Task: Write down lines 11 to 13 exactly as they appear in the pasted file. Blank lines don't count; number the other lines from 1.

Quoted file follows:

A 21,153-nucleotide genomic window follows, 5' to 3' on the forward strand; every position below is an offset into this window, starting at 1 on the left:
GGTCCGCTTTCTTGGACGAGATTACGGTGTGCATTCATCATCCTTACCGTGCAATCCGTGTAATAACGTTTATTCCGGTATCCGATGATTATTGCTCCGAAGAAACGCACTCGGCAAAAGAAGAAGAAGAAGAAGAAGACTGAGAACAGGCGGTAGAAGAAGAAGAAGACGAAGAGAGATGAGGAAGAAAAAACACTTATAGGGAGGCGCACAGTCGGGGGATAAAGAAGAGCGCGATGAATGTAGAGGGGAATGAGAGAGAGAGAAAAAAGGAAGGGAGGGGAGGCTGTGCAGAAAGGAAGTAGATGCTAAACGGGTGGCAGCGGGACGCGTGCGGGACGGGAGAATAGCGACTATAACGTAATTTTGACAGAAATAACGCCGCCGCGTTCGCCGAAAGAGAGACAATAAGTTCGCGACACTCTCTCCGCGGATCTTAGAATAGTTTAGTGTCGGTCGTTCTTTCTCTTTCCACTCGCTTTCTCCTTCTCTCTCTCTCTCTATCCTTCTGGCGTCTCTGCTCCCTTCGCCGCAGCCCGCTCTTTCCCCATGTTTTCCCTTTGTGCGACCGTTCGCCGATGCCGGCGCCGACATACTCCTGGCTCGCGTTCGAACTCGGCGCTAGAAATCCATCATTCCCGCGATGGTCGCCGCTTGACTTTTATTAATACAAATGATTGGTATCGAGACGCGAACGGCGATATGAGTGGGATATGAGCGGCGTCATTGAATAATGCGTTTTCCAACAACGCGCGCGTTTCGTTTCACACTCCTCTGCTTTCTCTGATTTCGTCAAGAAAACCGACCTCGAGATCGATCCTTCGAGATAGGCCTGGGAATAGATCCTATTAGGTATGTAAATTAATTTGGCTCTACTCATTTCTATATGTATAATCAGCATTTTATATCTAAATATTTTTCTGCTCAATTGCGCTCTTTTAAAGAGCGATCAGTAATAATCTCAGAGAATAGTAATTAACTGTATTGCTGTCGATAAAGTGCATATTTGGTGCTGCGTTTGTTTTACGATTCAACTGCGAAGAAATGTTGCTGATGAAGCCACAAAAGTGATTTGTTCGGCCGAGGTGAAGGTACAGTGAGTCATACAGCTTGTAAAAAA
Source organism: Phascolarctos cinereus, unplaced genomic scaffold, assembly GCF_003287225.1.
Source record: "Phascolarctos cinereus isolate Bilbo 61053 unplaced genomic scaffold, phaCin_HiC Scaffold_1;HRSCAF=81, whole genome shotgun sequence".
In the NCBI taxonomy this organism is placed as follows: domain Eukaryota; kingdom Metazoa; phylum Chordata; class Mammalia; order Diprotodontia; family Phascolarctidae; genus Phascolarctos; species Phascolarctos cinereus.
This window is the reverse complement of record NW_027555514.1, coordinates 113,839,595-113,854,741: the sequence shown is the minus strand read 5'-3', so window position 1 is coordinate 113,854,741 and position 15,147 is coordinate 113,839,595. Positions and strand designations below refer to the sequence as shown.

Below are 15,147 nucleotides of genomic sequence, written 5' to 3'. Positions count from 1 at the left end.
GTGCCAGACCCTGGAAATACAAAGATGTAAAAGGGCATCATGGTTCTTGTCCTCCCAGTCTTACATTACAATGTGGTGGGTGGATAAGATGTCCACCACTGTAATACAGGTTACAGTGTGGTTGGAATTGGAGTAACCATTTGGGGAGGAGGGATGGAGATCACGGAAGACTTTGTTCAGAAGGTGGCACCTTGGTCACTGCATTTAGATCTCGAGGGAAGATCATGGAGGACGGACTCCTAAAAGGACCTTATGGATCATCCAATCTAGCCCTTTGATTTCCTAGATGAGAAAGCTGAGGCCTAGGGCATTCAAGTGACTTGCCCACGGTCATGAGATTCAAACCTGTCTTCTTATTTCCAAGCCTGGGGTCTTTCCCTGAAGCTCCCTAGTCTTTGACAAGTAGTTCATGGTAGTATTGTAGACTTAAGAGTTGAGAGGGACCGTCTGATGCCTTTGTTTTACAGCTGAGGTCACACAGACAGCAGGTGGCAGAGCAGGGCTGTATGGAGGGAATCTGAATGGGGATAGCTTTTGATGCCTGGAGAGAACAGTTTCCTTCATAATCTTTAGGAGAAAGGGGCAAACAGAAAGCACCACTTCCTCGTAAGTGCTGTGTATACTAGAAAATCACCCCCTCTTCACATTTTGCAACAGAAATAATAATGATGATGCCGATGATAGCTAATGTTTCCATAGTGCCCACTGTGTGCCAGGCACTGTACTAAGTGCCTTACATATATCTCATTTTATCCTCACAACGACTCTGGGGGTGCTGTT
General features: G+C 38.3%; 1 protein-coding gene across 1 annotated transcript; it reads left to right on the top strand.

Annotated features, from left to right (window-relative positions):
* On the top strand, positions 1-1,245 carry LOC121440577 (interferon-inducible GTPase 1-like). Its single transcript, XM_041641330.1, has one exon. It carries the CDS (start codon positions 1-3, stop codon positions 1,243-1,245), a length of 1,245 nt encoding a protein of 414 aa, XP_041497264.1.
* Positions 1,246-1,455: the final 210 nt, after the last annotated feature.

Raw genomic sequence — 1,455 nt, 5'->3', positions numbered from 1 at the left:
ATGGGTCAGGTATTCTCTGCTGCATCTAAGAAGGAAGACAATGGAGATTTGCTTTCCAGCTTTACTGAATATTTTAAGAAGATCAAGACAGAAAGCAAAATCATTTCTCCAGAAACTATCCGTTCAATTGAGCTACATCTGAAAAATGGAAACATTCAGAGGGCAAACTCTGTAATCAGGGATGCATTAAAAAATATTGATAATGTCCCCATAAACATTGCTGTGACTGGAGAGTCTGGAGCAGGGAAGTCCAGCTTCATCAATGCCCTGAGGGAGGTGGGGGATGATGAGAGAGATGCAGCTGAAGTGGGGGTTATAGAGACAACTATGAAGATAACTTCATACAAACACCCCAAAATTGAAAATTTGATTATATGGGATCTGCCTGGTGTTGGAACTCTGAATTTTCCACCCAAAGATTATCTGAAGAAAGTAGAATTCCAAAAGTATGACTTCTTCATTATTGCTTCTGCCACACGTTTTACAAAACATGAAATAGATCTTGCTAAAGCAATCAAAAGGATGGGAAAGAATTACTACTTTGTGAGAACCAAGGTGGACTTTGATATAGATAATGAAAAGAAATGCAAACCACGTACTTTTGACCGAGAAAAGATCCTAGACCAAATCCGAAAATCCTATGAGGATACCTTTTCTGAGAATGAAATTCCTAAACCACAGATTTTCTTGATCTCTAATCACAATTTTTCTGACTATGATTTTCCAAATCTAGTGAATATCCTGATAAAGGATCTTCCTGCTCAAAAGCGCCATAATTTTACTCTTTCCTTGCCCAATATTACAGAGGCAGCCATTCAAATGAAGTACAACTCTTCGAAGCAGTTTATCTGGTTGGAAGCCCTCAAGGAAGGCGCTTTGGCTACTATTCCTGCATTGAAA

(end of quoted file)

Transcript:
* On the top strand, positions 1-1,245 carry LOC121440577 (interferon-inducible GTPase 1-like). Its single transcript, XM_041641330.1, has one exon. It carries the CDS (start codon positions 1-3, stop codon positions 1,243-1,245), a length of 1,245 nt encoding a protein of 414 aa, XP_041497264.1.
* Positions 1,246-1,455: the final 210 nt, after the last annotated feature.

Raw genomic sequence — 1,455 nt, 5'->3', positions numbered from 1 at the left: